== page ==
3. Changes in species structure with time. New organisms take up temporary or permanent position as a direct response to the presence of initial or preexisting population in the area.
Interacting populations of community are characterized by continuous death and replacement and usually by immigration and emigration (one way movement from home range to other habitat) of their individuals. In this way, composition and shape of community remains in changing state.
The changes in the community go on taking place until a complete balance IS established between community and environment. This is called succession. At complete equilibrium state a stable community is established which is called climax community. In the climax community very little or no change in the shape can be anticipated over a long period of time.
A mixture of species which live in a habitat and are held together by common ecological tolerances form a community. As indicated earlier, some communities have sharply defined limits and they are characterized by a, more or less, definite species contents, as for example, community of a pond or a small island or old field. Thus, they show discontinuous vegetational patterns.
There are, however, several instances of community types which do not have well defined limits and one community generally merges with another community. The species occurring in a community are not bound together into group of associates; and they respond independently to the physical and biotic factors of the environment.
Thus with the change in the environment the composition of community also tends to change. The sequence of communities showing a gradual change in composition is called continuum (Curtis 1959). Community in such a gradient can be recognized as a discrete point with uniform floristic composition in the continuum.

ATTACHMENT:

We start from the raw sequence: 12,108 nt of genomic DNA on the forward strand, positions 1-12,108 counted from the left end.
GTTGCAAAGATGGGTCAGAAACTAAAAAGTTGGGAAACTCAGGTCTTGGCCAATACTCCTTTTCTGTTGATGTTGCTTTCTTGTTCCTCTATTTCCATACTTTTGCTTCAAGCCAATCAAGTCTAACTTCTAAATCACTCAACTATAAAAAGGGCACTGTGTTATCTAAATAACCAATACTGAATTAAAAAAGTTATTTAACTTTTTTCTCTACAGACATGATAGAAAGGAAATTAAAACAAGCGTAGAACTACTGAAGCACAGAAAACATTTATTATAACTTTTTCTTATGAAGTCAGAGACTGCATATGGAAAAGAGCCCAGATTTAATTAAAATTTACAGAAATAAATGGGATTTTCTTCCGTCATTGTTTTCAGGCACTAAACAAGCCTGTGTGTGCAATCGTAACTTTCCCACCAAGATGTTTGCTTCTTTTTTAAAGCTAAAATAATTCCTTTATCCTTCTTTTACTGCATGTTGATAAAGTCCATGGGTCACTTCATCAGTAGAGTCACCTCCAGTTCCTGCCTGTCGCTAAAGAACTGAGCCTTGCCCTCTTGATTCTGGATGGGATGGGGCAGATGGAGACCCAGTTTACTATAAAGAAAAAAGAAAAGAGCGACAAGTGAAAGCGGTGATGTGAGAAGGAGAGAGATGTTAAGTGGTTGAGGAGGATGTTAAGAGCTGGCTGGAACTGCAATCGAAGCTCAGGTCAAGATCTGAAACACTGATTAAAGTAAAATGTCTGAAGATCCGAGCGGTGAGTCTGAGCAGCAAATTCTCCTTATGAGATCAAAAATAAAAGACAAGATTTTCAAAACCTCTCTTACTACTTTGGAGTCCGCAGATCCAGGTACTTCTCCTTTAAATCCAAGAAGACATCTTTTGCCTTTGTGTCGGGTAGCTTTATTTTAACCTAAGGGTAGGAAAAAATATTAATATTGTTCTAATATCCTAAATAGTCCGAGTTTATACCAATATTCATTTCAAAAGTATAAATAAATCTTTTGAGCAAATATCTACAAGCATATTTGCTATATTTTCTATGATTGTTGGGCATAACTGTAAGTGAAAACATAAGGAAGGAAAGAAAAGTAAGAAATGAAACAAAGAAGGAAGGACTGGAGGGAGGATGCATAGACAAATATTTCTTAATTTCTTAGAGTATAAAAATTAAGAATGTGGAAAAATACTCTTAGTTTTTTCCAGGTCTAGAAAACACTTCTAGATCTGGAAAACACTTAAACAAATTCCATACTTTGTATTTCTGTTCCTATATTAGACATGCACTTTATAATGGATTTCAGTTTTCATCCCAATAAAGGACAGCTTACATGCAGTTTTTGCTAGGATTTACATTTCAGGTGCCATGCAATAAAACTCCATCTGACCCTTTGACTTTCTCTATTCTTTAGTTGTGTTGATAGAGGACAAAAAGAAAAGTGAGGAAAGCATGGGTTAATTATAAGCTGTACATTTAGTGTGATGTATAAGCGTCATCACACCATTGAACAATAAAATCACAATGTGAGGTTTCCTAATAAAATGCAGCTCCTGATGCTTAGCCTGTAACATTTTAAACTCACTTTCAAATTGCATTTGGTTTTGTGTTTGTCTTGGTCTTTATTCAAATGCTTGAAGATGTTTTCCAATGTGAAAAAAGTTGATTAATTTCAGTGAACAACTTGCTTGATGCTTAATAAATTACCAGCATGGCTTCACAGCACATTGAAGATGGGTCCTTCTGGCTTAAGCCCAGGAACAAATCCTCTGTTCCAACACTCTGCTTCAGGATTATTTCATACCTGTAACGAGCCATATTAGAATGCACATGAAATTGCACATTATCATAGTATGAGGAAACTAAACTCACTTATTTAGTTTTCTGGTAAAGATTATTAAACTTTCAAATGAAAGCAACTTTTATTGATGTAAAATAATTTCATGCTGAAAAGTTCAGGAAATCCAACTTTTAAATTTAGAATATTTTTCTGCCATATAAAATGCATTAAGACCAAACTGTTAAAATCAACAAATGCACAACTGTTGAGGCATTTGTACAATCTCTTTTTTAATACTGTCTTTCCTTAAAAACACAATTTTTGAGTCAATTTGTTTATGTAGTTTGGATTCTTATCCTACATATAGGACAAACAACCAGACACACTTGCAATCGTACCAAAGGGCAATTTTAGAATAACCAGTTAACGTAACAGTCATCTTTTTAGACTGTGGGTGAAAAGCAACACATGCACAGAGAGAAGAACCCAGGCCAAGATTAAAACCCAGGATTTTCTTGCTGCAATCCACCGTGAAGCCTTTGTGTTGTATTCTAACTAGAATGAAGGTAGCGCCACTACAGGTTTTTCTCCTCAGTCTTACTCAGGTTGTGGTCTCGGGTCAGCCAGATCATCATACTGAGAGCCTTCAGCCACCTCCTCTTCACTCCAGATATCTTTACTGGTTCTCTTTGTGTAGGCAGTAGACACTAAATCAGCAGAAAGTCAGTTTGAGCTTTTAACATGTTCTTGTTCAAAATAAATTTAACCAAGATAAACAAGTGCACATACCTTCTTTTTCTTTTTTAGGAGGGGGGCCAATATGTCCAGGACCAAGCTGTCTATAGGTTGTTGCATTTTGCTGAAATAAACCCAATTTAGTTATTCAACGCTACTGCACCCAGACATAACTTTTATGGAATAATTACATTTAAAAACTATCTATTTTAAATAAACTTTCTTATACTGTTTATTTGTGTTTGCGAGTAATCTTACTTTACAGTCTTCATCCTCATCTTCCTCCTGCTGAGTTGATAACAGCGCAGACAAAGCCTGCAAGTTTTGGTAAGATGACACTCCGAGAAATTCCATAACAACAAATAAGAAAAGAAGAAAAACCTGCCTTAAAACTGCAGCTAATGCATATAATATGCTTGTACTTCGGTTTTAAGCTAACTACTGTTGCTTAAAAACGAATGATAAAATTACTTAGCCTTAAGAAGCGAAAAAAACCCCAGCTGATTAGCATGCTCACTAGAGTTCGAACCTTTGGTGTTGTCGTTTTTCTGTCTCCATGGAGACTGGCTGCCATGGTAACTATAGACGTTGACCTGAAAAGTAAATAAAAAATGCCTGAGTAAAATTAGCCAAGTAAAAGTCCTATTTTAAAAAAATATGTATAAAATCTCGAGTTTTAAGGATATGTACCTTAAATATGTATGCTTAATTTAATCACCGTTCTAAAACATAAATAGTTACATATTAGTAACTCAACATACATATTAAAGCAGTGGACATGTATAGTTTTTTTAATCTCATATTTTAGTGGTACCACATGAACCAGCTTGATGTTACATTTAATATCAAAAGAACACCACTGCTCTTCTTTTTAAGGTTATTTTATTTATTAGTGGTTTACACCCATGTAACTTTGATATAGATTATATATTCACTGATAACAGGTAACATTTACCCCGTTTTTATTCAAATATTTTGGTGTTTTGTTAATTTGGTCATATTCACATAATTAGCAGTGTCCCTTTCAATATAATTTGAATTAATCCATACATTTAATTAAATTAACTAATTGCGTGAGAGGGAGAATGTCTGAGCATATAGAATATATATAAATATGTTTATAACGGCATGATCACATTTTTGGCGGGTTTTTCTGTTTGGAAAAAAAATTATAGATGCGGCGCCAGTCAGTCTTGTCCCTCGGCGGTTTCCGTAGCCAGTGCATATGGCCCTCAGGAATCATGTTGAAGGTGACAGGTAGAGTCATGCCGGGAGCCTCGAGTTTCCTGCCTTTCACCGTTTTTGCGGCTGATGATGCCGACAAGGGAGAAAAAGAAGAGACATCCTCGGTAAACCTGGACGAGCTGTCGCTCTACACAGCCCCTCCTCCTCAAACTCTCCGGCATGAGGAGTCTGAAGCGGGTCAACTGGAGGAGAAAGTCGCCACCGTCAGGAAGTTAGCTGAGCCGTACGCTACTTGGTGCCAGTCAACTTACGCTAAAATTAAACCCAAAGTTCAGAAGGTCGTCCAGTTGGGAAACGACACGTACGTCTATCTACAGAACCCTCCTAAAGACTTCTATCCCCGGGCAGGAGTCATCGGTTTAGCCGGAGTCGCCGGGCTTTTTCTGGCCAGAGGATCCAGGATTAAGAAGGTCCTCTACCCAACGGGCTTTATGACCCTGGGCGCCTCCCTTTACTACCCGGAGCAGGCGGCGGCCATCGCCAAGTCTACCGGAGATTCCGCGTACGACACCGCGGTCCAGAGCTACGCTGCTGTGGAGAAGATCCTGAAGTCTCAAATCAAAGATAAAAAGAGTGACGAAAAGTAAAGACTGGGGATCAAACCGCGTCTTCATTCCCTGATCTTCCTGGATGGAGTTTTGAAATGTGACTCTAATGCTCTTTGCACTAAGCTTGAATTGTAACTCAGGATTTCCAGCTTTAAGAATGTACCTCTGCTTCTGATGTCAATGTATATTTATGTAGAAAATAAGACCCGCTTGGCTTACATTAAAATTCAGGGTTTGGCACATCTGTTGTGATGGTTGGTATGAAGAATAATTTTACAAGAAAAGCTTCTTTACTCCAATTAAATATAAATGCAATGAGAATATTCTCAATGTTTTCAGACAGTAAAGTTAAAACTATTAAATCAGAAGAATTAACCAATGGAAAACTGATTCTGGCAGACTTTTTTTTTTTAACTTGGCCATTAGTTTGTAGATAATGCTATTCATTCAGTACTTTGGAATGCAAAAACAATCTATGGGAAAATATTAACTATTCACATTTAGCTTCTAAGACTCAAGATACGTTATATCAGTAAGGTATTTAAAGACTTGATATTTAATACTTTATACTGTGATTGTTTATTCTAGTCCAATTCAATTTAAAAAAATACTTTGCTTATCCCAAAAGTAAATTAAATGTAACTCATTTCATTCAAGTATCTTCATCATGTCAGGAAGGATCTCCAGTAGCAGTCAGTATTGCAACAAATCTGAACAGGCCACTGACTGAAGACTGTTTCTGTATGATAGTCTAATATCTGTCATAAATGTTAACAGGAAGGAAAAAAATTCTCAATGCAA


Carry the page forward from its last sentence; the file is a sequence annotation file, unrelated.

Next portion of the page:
As regards the composition of community, there are two opposing philosophies:
(i) Organismic view,
(ii) Individualistic view.
The organismic view was advanced by Clements (1916) and is still supported by his school of ecology. According to this view, the community is a sort of “super organism”, the highest stage in the organisation of living world, rising from cell to tissue, organs, organ-systems, species, population and to community. The community is regarded as super organism because it grows adjusts under some circumstances, reproduces itself, and functionally represents higher level of integration than individual plants and animals that make it up. The community acts as unit in the succession.
The individualistic concept was first advanced by H.A. Gleason (1926) and further supported by Whittaker (1951, 1952, and 1956), Curtis (1958), McIntosh (1959) and several other ecologists. This approach emphasizes that no community necessarily reaches any prescribed composition or steady state. In this, species has been recognized as essential unit because it is only the species, and not the community, which is directly involved in inter-relationships and distribution.
The species directly respond to the environmental conditions independently. They are not bound together in associates. The plants and animals exhibit a gradient or continuum from one extreme of environmental conditions to the other. In this approach of community composition the community is regarded as a continuous variable.
In nature, there is no sharp line to indicate the end of one community and the beginning of another community. When two communities are adjacent, there is a zone of transition between them where the species of the two communities intermingle. The transition or marginal zone between two major communities presenting a situation of special ecological interest is called an eco-tone or tension zone.
The transition zone between grassland and forest or the intermediate zone between any two major land or aquatic communities are the examples of eco-tone. Strictly speaking, a transition zone is an eco-tone only if tension exists between the bordering communities. The eco-tone is colonized by the species that are commonly found in the communities on both the sides, as well as by some versatile species of plants and animals. As a rule, the eco-tone contains more species and often denser populations than the bordering communities. This is known as ‘principle of edges’ (Fig. 6.3). This edge effect is chiefly due to wider range of suitable environmental conditions.